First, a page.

Crop ratings have declined again as corn and soybeans dropped a percentage point in the combined good to excellent categories both nationally and in Indiana in the newest USDA-NASS report. Over the last seven days in Indiana, rain early in the week continued to impede field work, according to Greg Matli, Indiana State Statistician for the USDA’s National Agricultural Statistics Service. Warm, humid, stormy weather was followed by cooler drier weather at the end of the week. Storms in the central portion of the state brought severe winds that knocked down trees and caused property damage. The statewide average temperature was 75.1 degrees, 0.1 degrees above normal. Statewide precipitation was 1.76 inches, above average by 0.83 inches. There were 3.5 days available for fieldwork for the week ending July 16, down 0.8 days from the previous week.
Regionally, corn was 27% silked in the North, 39% in Central, and 63% in the South. Corn rated in good to excellent condition was 54% in the North, 40% in Central, and 50% in the South. Soybeans were 44% blooming in the North, 54% in Central, and 52% in the South. Soybeans rated in good to excellent condition were 53% in the North, 42% in Central, and 54% in the South. Winter wheat was 56% harvested in the North, 84% in Central, and 96% in the South.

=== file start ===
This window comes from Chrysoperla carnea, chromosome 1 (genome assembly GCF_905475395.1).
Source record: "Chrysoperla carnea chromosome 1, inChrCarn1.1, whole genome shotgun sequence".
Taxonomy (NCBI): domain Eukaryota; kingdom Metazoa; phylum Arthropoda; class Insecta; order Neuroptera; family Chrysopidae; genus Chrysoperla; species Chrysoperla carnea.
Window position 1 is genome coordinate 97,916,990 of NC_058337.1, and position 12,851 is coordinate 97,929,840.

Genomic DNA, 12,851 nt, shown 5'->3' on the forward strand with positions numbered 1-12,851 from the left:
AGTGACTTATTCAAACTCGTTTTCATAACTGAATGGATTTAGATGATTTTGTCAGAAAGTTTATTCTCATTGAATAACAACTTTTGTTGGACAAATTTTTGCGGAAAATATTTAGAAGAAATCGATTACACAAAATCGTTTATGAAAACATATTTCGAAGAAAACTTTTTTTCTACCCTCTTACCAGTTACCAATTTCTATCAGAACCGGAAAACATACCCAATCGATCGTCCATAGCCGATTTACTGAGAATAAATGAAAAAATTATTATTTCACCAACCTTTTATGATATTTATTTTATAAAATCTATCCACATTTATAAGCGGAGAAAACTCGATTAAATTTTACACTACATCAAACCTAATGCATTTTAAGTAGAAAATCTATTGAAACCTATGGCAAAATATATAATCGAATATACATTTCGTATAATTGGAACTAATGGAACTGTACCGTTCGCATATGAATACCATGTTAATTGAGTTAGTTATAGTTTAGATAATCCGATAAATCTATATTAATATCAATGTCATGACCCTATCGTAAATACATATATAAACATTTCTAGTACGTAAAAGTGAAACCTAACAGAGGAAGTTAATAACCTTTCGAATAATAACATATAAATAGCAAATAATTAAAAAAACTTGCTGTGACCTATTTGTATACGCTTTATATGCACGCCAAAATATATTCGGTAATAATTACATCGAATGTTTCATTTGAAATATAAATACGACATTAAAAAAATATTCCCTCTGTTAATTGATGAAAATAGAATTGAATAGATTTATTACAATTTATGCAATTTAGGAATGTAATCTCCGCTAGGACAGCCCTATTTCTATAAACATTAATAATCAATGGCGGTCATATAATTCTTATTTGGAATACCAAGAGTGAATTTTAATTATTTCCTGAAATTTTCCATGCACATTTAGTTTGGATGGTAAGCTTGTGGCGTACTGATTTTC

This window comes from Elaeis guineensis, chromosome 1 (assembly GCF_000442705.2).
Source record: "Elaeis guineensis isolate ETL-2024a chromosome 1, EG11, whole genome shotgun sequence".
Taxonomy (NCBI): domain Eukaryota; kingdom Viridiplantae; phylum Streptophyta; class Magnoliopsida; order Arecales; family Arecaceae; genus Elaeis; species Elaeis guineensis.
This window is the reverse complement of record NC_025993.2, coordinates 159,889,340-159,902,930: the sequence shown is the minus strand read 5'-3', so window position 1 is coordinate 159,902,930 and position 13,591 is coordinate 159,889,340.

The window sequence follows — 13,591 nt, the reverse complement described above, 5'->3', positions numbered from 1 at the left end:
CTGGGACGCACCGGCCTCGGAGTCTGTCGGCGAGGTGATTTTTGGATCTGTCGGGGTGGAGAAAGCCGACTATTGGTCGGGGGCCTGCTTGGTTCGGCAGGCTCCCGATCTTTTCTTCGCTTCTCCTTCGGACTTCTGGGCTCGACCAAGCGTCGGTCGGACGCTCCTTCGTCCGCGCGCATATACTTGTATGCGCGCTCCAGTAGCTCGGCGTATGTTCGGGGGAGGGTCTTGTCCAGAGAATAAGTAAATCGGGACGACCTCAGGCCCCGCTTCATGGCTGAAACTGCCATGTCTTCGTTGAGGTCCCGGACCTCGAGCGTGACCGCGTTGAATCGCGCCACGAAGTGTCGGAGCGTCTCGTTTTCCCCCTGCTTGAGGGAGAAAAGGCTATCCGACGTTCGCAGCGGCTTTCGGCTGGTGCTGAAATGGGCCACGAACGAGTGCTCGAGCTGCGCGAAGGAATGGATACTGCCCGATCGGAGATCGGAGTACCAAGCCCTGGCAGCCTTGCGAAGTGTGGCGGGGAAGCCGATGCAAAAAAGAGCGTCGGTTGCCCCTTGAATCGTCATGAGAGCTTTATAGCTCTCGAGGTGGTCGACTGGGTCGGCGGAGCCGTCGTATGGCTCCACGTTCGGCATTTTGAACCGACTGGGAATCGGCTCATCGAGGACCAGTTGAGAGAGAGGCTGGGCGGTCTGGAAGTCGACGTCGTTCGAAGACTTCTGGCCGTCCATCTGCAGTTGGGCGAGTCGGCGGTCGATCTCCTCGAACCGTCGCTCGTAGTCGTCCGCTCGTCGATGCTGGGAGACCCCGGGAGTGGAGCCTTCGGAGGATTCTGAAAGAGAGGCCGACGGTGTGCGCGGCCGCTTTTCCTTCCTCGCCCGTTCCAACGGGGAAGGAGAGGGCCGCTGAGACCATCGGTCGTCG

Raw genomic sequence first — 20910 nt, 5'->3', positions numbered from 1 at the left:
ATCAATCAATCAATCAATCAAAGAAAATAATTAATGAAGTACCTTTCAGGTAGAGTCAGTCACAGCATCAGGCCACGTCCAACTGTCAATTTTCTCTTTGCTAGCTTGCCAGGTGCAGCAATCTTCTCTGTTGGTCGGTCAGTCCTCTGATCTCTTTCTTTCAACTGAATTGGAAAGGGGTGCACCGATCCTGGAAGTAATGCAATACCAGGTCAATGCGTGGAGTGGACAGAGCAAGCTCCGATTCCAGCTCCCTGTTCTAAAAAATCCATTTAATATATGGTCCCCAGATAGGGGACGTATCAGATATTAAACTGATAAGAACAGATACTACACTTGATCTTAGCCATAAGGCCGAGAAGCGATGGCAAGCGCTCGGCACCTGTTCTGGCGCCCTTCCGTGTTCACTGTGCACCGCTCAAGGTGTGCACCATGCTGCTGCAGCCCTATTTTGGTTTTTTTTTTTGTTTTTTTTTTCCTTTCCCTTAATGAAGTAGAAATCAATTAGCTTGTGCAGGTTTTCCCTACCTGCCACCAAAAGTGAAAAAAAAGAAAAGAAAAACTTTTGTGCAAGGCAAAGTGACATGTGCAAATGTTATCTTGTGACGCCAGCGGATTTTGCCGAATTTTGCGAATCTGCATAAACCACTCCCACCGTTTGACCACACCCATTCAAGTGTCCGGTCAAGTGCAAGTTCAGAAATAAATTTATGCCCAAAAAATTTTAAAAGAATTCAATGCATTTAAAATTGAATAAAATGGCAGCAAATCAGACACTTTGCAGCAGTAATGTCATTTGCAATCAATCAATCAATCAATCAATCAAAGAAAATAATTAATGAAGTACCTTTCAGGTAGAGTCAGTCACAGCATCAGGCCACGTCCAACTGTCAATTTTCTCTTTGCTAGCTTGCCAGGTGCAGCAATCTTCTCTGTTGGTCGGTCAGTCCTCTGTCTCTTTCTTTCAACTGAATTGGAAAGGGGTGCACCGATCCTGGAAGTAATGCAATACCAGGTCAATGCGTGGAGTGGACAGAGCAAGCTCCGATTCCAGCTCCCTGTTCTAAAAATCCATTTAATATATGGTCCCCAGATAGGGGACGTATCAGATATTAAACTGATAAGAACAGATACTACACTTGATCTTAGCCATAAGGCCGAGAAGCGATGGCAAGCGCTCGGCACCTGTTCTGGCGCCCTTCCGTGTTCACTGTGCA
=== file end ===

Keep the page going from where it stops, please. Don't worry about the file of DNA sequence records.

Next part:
The cooler drier weather in the latter part of the week allowed for herbicide and fungicide applications. Disease concerns rose in the wake of the wet weather. Mint harvest has begun. Cucumber harvest is in full swing. Hayfields and pastures are in good shape and growing with all the rains. Livestock were reported in good condition on average. Other activities included attending county fairs, baling straw and finishing certifying acres at FSA offices.